Looking back several months later, Crawford called it a mistake in judgment.
The United States Department of Justice cleared Crawford of engaging in illegal acts. The Department of Justice said it did not deal with impropriety.
Return to property management
After leaving the United States Department of Housing and Urban Development, Crawford returned to property management. He was an executive for the company managing Columbia Heights Village. He was involved in the Washington Apartment in Shaw, the Kenesaw in Mount Pleasant, and Trinity Towers Apartment in Columbia Heights.
In 1978, Crawford bought several dozen houses and apartments in Shaw in order to renovate them with loans from the District of Columbia. His intention was to either rent them or sell them to people of modest means.
Council of the District of Columbia
On April 19, 1978, Crawford announced he would run for at-large member of the Council of the District of Columbia as a Democrat.
A group of elderly residents of the Edgewood Terrace Apartments were taken to Crawford's announcement ceremony in a bus owned by the District of Columbia Department of Recreation. When asked about campaign use of a government-owned vehicle, Crawford said he knew nothing about it.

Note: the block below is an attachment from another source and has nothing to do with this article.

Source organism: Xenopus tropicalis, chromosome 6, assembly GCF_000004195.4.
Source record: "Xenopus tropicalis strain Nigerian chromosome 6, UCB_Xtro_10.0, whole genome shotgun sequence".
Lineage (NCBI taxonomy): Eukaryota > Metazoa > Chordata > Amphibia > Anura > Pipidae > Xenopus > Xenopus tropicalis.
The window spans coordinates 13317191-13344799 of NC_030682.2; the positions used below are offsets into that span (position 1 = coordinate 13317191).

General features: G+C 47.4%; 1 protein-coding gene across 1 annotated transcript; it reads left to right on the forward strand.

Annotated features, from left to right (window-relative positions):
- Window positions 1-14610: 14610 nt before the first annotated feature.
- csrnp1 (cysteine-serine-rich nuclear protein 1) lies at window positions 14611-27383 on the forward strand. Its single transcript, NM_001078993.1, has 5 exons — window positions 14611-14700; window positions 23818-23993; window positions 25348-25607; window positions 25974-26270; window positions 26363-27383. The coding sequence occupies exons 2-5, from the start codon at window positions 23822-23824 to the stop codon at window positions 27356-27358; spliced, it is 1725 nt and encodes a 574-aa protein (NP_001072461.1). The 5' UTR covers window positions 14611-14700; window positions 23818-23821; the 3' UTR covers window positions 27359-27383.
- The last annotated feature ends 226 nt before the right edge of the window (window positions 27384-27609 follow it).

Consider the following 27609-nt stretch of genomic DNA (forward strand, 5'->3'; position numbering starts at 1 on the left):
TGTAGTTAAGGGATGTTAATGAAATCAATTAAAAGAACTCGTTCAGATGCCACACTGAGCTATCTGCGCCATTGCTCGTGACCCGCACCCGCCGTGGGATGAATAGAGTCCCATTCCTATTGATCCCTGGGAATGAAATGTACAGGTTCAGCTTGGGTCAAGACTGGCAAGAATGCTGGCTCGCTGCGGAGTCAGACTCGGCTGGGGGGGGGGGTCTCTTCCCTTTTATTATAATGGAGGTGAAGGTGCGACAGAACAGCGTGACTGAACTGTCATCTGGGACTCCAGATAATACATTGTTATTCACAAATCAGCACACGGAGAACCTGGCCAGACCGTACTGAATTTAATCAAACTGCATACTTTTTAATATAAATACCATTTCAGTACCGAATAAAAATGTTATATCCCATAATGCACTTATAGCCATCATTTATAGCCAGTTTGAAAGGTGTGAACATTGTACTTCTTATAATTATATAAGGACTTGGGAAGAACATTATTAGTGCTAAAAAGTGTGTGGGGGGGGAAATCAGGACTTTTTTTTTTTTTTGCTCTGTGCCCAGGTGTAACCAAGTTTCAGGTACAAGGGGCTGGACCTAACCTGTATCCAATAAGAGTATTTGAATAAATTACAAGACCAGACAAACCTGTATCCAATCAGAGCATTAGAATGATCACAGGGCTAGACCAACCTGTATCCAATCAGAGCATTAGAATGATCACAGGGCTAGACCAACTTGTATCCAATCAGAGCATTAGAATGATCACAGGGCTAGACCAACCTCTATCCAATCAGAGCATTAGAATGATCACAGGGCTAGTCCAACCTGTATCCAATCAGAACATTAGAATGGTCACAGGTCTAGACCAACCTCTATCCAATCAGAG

Crawford campaigned on reducing the cost of government, reducing crime, improving education, and reducing taxes. His candidacy was endorsed by the Metropolitan Washington Board of Trade's political action committee.
When Crawford was late arriving to a candidates' forum, he blamed it on his car running over a black cat. He said, "I'm more upset tonight than I was a long time ago when an elderly white gentleman ran into the back of my car and was killed." Asked about his comments later, Crawford later insisted his comments "were certainly not intended to be bigotry" and instead related to the superstition about black cats. He said he does "preach black pride, black independence".
Opposing candidate Betty Ann Kane said that, if Crawford were elected, he would have many conflicts of interest because of his interests in government-financed housing developments and campaign donations from real estate developers. Crawford said he had never had a conflict of interest and that he would never have had a conflict of interest if elected.
Crawford lost the Democratic Party primary election to Betty Ann Kane.
Crawford was elected as Ward 7 member of the Council of the District of Columbia in 1980 and served three terms.
Crawford was president of the real estate firm Crawford Edgewood Managers and chaired the board of directors of the Metropolitan Washington Airports Authority.
Crawford was diagnosed with prostate cancer around 1997.
Crawford died on February 10, 2017, at the age of 78.